Monday, December 5, 2016

My Math Teacher's Kitchen

After reading my previous blog post, you might be wondering what I could possibly be writing about for my last one. As it turns out, I've been planning my last post throughout this entire semester and even though I may not be certain that this career is right for me anymore, I've still been impacted quite a bit by a certain teacher during this time.

This year, to save some money, I decided to live with a friend that lives only five minutes away from the Grand Valley Allendale campus. This friend just so happens to be a teacher, and it also just so happens that eight years ago, I was a student in her math class. Our student to teacher relationship slowly became a coach to coach relationship, slowly transforming us into kinda sorta friends. From here our relationship became that of babysitter to parent and it was only a matter of time before that relationship turned into a strong friend to friend one. I promise it isn't as weird as it sounds.

In any case, now that I'm living in said location, it has become routine for us to get home and swap stories regarding my classes for the day and her teaching experiences for the day. Generally, for some unknown reason, this takes place in the kitchen. Several weeks ago, she (let's just call her Susan) shared a particular experience that I now want to share with all of you.

Susan teaches three different seventh grade math classes during the school day. On one Friday, after she had looked at the total number of missing assignments for each class for the week, she decided a talk needed to be had with one of those three classes. This class, just in one week, had had 39 missing assignments. The other two classes only had two and five missing assignments for the week. Here's how Susan decided to approach the situation: How many of you have ever failed at something the first time you tried it? Almost every hand in the class went up. Susan then told them a story of the first time she tried to jump-rope. The first time she tried, she tripped over the rope and bashed her face on the cement floor of her garage, splitting her chin open bad enough to need stitches. Talk about an epic fail right? (Sorry Susan). Now that she had the attention of the class, Susan kept going. She moved the focus to sports and asked the class, "What if you never practiced for your sports team? What if you just showed up to the games to play, but never did anything to practice or prepare yourself?" This question was met with a lot of "Why would you do that?" and "That would be stupid!" comments from the class. Susan then went on to relate this back to the classroom explaining that this class is the 'game' and homework and other outside of class assignments are the 'practices'. If you don't do the assignments, you're skipping all the practices and expecting to still do just as well in the game as the ones who are doing the assignments. It wasn't because the students couldn't do it, it was because they simply weren't. After Susan played this scenario out and told her students the number of missing assignments they had, it was silent. She ended it like this, "What if I had shown these numbers to the other classes? Would you have been embarrassed?" The whole class nodded yes.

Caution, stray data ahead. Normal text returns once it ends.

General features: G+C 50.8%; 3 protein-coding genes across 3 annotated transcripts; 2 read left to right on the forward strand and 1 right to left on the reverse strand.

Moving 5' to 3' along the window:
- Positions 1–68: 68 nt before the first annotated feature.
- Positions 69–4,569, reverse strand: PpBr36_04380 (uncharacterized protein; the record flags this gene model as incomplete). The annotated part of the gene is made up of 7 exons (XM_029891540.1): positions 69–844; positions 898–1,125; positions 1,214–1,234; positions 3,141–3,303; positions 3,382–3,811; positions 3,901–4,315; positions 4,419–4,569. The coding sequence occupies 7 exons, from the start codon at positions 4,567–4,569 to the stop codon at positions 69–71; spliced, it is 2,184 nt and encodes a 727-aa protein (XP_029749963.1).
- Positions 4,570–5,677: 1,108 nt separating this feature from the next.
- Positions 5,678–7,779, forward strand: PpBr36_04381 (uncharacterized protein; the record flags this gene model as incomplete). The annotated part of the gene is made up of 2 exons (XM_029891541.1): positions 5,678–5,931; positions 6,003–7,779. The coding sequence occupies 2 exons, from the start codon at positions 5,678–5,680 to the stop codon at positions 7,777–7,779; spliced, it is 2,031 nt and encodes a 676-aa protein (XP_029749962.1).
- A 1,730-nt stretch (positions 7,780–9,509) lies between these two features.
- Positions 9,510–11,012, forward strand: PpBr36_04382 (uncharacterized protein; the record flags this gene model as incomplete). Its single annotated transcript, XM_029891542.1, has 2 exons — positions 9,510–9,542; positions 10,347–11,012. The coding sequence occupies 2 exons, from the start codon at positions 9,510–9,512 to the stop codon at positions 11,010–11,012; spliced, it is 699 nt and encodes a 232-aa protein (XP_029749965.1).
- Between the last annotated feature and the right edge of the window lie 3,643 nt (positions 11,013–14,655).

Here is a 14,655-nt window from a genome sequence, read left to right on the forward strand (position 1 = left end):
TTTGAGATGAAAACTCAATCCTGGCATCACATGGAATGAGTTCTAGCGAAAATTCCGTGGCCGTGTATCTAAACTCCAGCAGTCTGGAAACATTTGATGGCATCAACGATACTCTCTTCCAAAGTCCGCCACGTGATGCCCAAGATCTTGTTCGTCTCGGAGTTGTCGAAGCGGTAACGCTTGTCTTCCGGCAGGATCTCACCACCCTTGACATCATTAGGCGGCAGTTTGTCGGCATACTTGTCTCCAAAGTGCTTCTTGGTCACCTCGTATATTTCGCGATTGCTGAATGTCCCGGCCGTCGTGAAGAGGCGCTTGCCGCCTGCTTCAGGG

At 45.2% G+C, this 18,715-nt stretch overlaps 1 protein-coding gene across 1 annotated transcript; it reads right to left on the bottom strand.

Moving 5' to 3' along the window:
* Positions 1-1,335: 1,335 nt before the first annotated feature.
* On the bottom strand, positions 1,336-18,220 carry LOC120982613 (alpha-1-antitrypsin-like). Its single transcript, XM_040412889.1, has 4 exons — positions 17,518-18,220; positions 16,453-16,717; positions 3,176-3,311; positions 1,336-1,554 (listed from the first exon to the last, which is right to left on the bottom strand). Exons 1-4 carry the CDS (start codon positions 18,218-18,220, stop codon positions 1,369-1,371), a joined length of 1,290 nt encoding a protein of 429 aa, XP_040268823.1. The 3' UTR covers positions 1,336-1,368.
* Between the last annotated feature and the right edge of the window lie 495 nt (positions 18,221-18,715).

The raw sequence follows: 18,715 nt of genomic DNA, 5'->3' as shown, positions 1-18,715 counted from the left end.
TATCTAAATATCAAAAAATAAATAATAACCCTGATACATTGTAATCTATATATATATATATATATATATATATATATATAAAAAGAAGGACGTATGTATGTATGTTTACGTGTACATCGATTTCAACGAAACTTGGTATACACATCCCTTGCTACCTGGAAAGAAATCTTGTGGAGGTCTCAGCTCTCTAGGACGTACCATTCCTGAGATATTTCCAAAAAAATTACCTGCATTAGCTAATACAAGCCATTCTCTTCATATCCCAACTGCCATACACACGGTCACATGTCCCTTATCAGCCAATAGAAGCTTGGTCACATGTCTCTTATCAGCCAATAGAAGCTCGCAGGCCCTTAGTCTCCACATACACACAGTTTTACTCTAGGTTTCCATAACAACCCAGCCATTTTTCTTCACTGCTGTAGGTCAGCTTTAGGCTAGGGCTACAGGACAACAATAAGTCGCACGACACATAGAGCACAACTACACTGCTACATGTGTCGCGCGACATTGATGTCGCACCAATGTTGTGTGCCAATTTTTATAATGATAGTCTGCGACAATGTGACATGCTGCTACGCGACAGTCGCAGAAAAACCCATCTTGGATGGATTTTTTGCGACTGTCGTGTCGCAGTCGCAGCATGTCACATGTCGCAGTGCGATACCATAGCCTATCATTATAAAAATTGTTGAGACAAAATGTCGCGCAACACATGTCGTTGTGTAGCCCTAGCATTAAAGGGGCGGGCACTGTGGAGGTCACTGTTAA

When Susan got home that day, she was so proud of these students. After their conversation, the students had gotten down to business and worked hard for the entire rest of the class time. They understood now that they had the ability to do just as well as the other two classes, they had just needed some encouragement.

Sometimes you just have to show students that they can do it. Sometimes it might take a more personal story to help them see it, but when they do see it, it changes them. I think some of the most important aspects of being a teacher involve this encouragement. In this case, it involved a personal story; an opportunity to be open, to be vulnerable, and to provide a connection.

I know I'm not a teacher yet, and I know that being a teacher probably isn't where I'm going to end up anymore either, but I am still confident that these three things are something we should strive to do in any conversation. I felt the pull to do share what I'm struggling with in my previous blog post even though I didn't necessarily feel super comfortable doing it, and since then I have already connected with others who, wouldn't you know, are dealing with the same thing I am.

In the eight years that I have known Susan so far, she has taught me so much, whether she knows it completely or not. She is the one that originally inspired me to become a teacher, and despite my confusion regarding that now, she continues to inspire me in other aspects of my life. It's amazing what can happen when someone goes out of their way to make a connection, and even if I don't become the next 'Susan', I know that her lessons will continue to influence every part of my life. I only hope that no matter where I end up, I can do the same for others.

So, for the last time, I am a math teacher in the making (maybe), a fellow math nerd, and these are just some of my thoughts. Thanks for reading.